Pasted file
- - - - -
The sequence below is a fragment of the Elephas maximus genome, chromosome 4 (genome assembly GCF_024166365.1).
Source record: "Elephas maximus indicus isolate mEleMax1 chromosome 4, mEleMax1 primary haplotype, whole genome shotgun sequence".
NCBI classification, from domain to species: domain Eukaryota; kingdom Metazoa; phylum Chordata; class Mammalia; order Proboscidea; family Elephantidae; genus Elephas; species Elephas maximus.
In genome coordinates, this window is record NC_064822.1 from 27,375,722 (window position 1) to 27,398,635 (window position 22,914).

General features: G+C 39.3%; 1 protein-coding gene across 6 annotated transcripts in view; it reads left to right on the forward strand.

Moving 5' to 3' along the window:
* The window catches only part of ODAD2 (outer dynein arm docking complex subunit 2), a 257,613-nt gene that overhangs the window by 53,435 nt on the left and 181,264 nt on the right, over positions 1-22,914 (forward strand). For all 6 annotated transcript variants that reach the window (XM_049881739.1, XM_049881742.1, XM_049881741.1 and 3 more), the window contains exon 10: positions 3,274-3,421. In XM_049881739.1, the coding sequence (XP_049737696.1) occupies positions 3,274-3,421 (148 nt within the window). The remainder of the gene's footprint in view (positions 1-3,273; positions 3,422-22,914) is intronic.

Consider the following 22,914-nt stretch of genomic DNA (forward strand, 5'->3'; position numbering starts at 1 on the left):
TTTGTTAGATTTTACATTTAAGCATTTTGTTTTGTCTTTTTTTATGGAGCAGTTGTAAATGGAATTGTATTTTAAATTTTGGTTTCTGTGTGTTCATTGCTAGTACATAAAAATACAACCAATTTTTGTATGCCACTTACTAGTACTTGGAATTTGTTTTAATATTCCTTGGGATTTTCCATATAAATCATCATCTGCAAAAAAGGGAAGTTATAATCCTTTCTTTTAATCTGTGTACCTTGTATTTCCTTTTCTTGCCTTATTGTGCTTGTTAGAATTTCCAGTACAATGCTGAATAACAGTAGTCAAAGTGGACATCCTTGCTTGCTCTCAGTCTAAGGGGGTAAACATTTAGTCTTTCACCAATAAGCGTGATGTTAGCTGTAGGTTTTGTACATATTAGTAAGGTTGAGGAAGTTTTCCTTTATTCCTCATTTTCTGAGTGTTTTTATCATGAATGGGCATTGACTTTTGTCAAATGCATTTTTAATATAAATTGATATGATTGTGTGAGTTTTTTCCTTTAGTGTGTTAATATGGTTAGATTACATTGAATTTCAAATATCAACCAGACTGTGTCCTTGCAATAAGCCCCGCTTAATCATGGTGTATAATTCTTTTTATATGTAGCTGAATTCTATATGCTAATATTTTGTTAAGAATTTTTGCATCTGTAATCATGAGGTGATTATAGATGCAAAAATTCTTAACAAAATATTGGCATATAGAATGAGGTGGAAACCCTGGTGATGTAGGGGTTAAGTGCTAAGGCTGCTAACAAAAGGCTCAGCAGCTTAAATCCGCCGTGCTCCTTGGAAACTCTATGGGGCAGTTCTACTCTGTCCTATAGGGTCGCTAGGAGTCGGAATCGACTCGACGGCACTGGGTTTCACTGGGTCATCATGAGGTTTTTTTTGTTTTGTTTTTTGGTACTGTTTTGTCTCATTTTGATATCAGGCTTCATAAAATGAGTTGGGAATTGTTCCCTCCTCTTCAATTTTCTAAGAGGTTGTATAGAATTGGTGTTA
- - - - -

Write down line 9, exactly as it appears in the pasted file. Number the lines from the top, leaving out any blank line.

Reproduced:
TTTGTTAGATTTTACATTTAAGCATTTTGTTTTGTCTTTTTTTATGGAGCAGTTGTAAATGGAATTGTATTTTAAATTTTGGTTTCTGTGTGTTCATTGCTAGTACATAAAAATACAACCAATTTTTGTATGCCACTTACTAGTACTTGGAATTTGTTTTAATATTCCTTGGGATTTTCCATATAAATCATCATCTGCAAAAAAGGGAAGTTATAATCCTTTCTTTTAATCTGTGTACCTTGTATTTCCTTTTCTTGCCTTATTGTGCTTGTTAGAATTTCCAGTACAATGCTGAATAACAGTAGTCAAAGTGGACATCCTTGCTTGCTCTCAGTCTAAGGGGGTAAACATTTAGTCTTTCACCAATAAGCGTGATGTTAGCTGTAGGTTTTGTACATATTAGTAAGGTTGAGGAAGTTTTCCTTTATTCCTCATTTTCTGAGTGTTTTTATCATGAATGGGCATTGACTTTTGTCAAATGCATTTTTAATATAAATTGATATGATTGTGTGAGTTTTTTCCTTTAGTGTGTTAATATGGTTAGATTACATTGAATTTCAAATATCAACCAGACTGTGTCCTTGCAATAAGCCCCGCTTAATCATGGTGTATAATTCTTTTTATATGTAGCTGAATTCTATATGCTAATATTTTGTTAAGAATTTTTGCATCTGTAATCATGAGGTGATTATAGATGCAAAAATTCTTAACAAAATATTGGCATATAGAATGAGGTGGAAACCCTGGTGATGTAGGGGTTAAGTGCTAAGGCTGCTAACAAAAGGCTCAGCAGCTTAAATCCGCCGTGCTCCTTGGAAACTCTATGGGGCAGTTCTACTCTGTCCTATAGGGTCGCTAGGAGTCGGAATCGACTCGACGGCACTGGGTTTCACTGGGTCATCATGAGGTTTTTTTTGTTTTGTTTTTTGGTACTGTTTTGTCTCATTTTGATATCAGGCTTCATAAAATGAGTTGGGAATTGTTCCCTCCTCTTCAATTTTCTAAGAGGTTGTATAGAATTGGTGTTA